“Resolution should be releasing the album,” one fan wrote about R9 in the comments — which didn’t seem to amuse Rihanna.

“this comment is sooo 2019. grow up,” Rihanna retorted. The superstar later added, “2021 energy.”

Stylist Jahleel Weaver sprinkled in a comment on the subject, too: “Speaking of pressure, it’s the album for me.”

“ph— u,” Rihanna quipped.

In the fall, she gave a little insight into her views on her next project, whenever that might be happening: “You do pop, you did this genre, you do that, you do radio, but now it’s just like, what makes me happy?” she said. “I just want to have fun with music. Everything is so heavy. The world that we live in is a lot. It’s overwhelming every single day. And with the music, I’m using that as my outlet.”

See her new photos and the Jan. 1 comment thread on Instagram.

Gwen Stefani Revisits Her Past in ‘Let Me Reintroduce Myself’ Music Video

Gwen Stefani is reminding everyone she’s “still the original old me” with her new music video for “Let Me Reintroduce Myself,” which makes its debut on New Year’s Day.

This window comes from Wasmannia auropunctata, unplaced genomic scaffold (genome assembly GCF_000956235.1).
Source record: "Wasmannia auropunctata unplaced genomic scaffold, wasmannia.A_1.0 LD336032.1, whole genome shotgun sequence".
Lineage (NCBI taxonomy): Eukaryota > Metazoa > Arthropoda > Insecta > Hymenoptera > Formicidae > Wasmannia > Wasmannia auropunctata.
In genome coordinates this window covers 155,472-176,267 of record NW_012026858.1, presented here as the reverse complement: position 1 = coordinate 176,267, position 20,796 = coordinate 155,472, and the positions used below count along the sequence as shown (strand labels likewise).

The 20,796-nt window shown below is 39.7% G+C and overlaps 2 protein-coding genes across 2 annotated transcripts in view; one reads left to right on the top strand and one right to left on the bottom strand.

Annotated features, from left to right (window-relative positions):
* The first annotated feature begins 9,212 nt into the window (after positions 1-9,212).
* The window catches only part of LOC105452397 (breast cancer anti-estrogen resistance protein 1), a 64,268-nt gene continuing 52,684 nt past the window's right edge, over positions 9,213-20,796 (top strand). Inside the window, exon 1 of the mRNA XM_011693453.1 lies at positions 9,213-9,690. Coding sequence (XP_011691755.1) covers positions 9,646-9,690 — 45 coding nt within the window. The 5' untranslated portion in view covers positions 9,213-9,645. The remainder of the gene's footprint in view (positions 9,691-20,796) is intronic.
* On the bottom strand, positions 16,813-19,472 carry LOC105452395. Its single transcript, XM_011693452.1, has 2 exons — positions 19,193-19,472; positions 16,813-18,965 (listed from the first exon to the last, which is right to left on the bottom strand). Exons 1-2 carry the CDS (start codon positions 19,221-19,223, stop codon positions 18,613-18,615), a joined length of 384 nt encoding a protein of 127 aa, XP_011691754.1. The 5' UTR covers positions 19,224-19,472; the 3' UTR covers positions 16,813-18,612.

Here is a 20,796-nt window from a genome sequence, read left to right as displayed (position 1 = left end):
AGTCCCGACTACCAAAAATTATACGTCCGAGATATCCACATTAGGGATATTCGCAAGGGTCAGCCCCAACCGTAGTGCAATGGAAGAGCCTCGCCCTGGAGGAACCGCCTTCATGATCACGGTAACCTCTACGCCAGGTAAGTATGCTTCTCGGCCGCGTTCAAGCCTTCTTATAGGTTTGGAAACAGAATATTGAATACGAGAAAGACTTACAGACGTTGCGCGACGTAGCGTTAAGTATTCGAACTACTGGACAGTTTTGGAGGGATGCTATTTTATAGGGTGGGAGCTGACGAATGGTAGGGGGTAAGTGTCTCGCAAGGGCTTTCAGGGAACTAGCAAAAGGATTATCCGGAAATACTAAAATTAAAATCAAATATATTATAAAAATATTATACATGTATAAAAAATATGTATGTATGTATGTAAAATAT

The fun clip, directed by Philip Andelman and released on Jan. 1, is set in 2020 but is also a throwback to some of Stefani’s most iconic looks from throughout her career.

Various past versions of Stefani bring her latest ska-influenced pop single to life, from classic No Doubt-era “Just a Girl” and “Don’t Speak” replicas to revisits to her standout solo moments.

The video mirrors the light and celebratory tone of the song itself, which gives a nod to “Hollaback Girl” in its first verse when Stefani gives listeners a wink with the line “I already gave you bananas.”

Watch the “Let Me Reintroduce Myself” video below.

Harry Styles Recruits Phoebe Waller-Bridge for Joyful ‘Treat People With Kindness’ Video: Watch

Harry Styles kicked off the new year by unveiling the music video for “Treat People With Kindness” on Friday (Jan. 1), co-starring none other than actress Phoebe Waller-Bridge.

In the visual, directed by Ben and Gabe Turner, the singer is transformed into a black-and-white, bandstand-style crooner, performing the Fine Line mission statement for a glittering ballroom full of revelers.

“I got a good feeling/ I’m just takin’ it all in/ Floating up and dreamin’/ Droppin’ into the deep end/ And if we’re here long enough/ They’ll sing a song for us/ And we’ll belong/ Maybe we can/ Find a place to feel good/ And we can treat people with kindness/ Find a place to feel good,” Styles sings in a sequined sport coat and bowtie, flanked by a quartet of back-up dancers as a tuxedoed Waller-Bridge makes her grand entrance into the room with martini in hand.